Recent publications detailing two to threefold reductions in DNA levels per plastid during leaf maturation also suggest the apparent absence of DNA in some mature chloroplasts: DNA was not observed in approximately 11% of M. trunca-tula, 9% of P. sativum, 80-90% of Z. mays (Shaver et al. 2006) and 29% of A. thaliana chloroplasts (Rowan et al. 2004). Loss of DNA from chloroplasts during leaf ageing was not observed in N. tabacum (Shaver et al. 2006). Based on the results obtained in Z. mays and A. thaliana a mechanism that actively degrades DNA in maturing chloroplasts was proposed by the authors (Oldenburg and Bendich 2004a; Rowan et al. 2004). These results appear to suggest that chloroplasts lacking DNA retain photosynthetic activity for long periods (Oldenburg and Bendich 2004a; Rowan et al. 2004), which conflicts with our current understanding of the importance of plastid gene expression for maintaining chloroplast functions. An alternative explanation for the apparent absence of DNA in isolated plastids is that it is an artefact resulting from the experimental approaches used (Li et al. 2006). In particular, degradation of plastid DNA during the purification of plastids or during treatment of plastids with DNase I (to remove contaminating extra-plastidic DNA outside plastids) will give rise to low copy number estimates. This might be more problematic for old leaf cells of some species where the release of DNA nucleases during homogenisation and changes in plastid porosity might allow nucleases to enter plastids. DNA fluoresces when stained with the DNA-binding dye 4',6-diamidino-2-phenylindole (DAPI). DAPI stained chloroplasts in leaf sections of A. thaliana and N. tabacum fixed immediately after sectioning appeared to show the same pattern of DNA reduction or loss obtained with isolated chloroplasts supporting the data with isolated chloroplasts (Shaver et al. 2006). Quantitation of plastid DNA levels in total DNA preparations from liquid nitrogen frozen leaves using Southern blot analysis is less sensitive to plastid DNA degradation during sample preparation and provides a robust method for estimating plastid DNA levels. Such an approach using rapidly extracted total DNA can be used to confirm or dismiss the findings based on isolated chloroplasts. Copy number estimates can also be obtained using quantitative real-time PCR on total DNA with controls to rule out contamination or amplification of 'promiscuous' plastid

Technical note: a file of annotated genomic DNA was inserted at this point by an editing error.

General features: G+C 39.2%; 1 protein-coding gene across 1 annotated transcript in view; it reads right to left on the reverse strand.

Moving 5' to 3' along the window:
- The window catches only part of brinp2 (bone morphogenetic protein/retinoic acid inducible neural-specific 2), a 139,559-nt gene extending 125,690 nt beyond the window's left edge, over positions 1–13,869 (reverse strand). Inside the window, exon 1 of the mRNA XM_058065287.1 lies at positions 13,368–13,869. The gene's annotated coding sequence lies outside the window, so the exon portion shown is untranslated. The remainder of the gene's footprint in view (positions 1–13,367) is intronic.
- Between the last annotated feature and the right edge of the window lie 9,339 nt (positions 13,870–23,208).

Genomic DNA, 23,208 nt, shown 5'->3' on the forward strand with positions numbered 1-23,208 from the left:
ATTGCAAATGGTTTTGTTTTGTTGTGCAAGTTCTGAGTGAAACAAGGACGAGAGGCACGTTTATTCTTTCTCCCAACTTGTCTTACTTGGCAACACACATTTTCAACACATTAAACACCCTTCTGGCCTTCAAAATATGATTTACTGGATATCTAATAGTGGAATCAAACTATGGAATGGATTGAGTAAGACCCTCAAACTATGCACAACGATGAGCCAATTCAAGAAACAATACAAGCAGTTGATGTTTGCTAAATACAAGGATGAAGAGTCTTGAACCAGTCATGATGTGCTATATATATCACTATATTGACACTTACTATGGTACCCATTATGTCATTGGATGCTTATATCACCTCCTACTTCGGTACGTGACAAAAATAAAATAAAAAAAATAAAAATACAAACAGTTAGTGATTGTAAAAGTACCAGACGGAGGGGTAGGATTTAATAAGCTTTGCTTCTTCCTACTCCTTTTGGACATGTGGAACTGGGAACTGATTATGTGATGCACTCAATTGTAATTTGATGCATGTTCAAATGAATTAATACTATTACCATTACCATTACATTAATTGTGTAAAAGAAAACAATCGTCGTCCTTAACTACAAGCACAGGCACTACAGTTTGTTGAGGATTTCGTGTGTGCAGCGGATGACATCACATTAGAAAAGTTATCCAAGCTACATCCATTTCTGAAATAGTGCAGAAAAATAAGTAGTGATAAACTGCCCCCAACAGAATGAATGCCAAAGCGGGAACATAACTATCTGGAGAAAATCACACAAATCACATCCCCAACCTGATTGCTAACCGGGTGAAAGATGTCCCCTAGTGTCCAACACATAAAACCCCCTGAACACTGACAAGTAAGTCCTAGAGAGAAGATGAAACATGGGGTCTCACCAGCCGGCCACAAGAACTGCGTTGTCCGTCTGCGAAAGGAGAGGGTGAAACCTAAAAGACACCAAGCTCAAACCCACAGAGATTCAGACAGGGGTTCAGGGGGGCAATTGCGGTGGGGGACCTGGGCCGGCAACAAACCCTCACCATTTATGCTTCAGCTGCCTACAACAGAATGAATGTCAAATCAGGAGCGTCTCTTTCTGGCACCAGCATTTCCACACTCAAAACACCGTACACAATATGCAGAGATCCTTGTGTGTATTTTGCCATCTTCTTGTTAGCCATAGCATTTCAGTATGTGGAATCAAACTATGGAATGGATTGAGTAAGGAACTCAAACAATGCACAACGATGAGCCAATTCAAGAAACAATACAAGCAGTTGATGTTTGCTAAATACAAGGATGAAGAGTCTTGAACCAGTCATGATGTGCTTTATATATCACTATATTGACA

DNA sequences present in mitochondria and nuclei (Zoschke et al. 2007). Using these methods it appears that once chloroplast development is completed the levels of plastid DNA in total DNA appear to remain relatively constant during further leaf development in A. thaliana (Zoschke et al. 2007; Li et al. 2006) and N. tabacum (Li et al. 2006). These results do not support the idea of a dramatic reduction in plastid DNA levels during leaf development in A. thaliana.

Replication of plastid and nuclear DNA do not appear to be tightly co-ordinated in N. tabacum (Heinhorst et al. 1985) or the green alga Chlamydomonas reinhard-tii (Chiang and Sueoka 1967). In contrast to the stringent controls restricting nuclear DNA synthesis to one round of replication during the S phase of each cell cycle, plastid DNA replication appears to be less stringent and is not limited to the S phase (Heinhorst and Cannon 1993). Moreover, plastid genomes appear to be chosen randomly for replication (Birky 1994). The prereplication factor CDT1 appears to affect both nuclear DNA replication and plastid division in A. thaliana and provides a possible link between the cell cycle and plastid division (Raynaud et al. 2005). In synchronous cultures of C. reinhardtii, duplication of plastid DNA could be localised to a particular time period (Chiang and Sueoka 1967) whereas plastid DNA synthesis, monitored by 32P incorporation, was observed throughout the cell cycle (Grant et al. 1978). The 32P-incorporation was suggested to be due to DNA repair activities which were required to maintain plastid genomes throughout the cell cycle (Grant et al. 1978).